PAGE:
Wildflower Sunday

Sniff Flowers, Not Glue

Sniffers, London, 2018, by Jim Lustenader

I’ve heard of stopping and smelling the roses, but I hadn’t heard this twist on it.


I don’t believe I’ve ever stopped to smell the rosé. Perhaps a cab sav, but not a rosé.


Evidently Hillary Duff enjoys a good rosé.


Perhaps you should pop a cork this evening! After all, it IS Wine Wednesday.

Hardy Horehound

Y’all, the horehound has not lessened up around here. In fact, the highways are flanked by even thicker and pinkier/purplier horehound than ever. It’s the horehoundiest season that Texas has ever seen, no doubt. The more I see them, the more they remind me of my Swiffer hand dusters, narrow enough to get to even the most trapped dust.

You’ll Forget The Sun In His Jealous Sky As We Walk In Fields Of Horehound

Horehound. It’s everywhere in central Texas. Field after field of purple horehounds (technically “black” horehound), presumably from our unusually ample downpours.

What I find curious is that Google has no matches for “fields of horehound,” and that vexes me. So while I understand that this post is of little interest to any readers, it behooves me to have to document that there are, in fact, fields of horehound.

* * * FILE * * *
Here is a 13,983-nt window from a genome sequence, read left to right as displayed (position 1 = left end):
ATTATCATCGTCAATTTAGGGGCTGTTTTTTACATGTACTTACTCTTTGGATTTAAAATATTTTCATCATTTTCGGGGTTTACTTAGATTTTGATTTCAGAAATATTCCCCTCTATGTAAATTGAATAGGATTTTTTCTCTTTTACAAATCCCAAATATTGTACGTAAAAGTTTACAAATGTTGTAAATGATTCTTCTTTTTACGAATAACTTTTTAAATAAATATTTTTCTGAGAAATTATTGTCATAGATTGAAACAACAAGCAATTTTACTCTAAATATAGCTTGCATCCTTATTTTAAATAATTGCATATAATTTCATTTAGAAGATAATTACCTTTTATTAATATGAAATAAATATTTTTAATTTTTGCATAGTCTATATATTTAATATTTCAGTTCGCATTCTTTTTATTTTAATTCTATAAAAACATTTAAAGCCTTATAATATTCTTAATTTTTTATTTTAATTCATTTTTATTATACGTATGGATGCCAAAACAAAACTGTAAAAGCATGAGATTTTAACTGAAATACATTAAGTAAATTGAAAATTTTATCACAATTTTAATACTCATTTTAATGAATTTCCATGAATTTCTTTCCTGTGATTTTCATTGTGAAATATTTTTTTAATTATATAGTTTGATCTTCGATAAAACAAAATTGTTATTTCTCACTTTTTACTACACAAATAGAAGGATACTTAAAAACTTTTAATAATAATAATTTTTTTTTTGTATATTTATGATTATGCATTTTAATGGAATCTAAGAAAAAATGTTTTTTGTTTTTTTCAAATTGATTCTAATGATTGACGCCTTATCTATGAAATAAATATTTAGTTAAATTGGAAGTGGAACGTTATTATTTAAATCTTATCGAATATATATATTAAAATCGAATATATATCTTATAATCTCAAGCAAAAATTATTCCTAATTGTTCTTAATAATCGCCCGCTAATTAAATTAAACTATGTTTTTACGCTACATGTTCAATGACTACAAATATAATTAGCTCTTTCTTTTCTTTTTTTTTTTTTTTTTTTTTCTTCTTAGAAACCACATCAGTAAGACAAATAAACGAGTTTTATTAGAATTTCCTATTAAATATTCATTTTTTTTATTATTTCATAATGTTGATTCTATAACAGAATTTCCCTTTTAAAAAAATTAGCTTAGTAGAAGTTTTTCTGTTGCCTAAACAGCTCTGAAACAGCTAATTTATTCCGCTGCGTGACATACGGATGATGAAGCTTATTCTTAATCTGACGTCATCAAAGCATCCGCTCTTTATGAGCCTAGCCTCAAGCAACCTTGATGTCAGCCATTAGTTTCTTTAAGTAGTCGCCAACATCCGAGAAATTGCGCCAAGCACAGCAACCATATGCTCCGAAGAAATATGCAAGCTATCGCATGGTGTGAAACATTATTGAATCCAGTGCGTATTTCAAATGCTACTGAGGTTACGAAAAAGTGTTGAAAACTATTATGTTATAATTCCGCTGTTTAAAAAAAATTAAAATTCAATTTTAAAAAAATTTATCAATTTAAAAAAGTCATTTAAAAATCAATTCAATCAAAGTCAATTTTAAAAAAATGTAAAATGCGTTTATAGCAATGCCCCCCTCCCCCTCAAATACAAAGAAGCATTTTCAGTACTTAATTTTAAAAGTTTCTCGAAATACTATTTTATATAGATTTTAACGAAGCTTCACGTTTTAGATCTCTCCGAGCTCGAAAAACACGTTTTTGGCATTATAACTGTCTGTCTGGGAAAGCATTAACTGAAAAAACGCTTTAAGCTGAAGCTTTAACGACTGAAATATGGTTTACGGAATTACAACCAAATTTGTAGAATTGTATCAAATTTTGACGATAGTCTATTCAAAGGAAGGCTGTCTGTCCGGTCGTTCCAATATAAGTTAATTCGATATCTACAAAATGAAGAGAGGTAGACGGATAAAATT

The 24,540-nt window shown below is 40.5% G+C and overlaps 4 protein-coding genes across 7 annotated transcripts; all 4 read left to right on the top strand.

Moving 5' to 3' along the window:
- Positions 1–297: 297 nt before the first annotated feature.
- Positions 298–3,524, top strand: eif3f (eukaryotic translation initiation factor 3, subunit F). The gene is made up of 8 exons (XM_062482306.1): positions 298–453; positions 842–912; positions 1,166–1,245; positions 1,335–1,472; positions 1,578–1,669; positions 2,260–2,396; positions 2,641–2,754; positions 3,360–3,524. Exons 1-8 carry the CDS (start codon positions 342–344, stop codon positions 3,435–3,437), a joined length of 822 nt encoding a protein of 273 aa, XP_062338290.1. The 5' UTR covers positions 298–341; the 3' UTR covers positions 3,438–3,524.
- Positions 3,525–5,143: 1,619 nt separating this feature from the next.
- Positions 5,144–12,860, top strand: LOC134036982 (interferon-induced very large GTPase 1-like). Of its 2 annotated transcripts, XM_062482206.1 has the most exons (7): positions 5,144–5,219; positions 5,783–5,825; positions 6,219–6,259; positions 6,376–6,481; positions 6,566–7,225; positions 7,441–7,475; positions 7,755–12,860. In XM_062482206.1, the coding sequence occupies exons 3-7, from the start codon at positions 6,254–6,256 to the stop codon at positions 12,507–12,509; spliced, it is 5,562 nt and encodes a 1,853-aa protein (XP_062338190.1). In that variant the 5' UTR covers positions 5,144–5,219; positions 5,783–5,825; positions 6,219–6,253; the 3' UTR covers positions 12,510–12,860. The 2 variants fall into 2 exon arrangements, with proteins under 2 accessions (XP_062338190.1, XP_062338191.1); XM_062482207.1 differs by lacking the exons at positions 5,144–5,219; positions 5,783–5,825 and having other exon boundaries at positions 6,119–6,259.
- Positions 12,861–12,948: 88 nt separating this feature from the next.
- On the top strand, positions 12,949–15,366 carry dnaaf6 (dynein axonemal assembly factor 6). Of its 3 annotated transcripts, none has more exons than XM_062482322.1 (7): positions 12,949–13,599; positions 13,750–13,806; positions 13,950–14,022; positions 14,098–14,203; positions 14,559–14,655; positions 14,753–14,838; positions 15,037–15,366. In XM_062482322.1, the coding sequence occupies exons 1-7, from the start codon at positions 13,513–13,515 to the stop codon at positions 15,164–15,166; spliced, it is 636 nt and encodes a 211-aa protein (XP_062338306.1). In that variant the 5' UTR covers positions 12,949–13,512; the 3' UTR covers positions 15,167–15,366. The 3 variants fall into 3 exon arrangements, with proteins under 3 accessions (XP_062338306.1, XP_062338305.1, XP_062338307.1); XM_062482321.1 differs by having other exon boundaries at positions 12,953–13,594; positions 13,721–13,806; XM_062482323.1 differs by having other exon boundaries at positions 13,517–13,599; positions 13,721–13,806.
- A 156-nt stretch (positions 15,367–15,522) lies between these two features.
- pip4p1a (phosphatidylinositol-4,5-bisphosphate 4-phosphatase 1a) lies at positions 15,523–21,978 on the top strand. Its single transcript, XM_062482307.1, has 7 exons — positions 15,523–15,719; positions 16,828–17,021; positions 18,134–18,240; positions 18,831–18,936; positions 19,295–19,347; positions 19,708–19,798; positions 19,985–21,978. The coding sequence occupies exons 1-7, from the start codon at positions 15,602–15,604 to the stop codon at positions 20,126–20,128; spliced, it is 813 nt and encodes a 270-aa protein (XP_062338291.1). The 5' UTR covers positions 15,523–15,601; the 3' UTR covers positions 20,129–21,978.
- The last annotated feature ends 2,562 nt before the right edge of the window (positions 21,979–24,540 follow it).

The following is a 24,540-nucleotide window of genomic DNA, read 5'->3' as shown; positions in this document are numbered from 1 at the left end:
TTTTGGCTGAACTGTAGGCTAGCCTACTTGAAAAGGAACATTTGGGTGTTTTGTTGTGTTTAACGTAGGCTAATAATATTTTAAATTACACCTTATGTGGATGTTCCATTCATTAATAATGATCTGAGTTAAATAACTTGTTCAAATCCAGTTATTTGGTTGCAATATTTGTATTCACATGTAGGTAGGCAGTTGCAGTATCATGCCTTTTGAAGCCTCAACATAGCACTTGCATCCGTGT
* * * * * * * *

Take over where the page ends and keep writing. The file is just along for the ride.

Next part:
Bees Love Holly Blooms

I’m not exaggerating when I say the bees have been swarming our holly bushes by the hundreds, maybe thousands. As soon as we open the front door, we can hear their deafening buzz, trying to avoid their erratic trails as they flit from blossom to blossom.

And while I do suffer from melissophobia, I know that this is good for the bees, and good for the earth. But I do count down the days till they shoo away because I HATE BEE STINGS. So I stand back and let them go at the holly bushes, ten feet wide and taller than I am.

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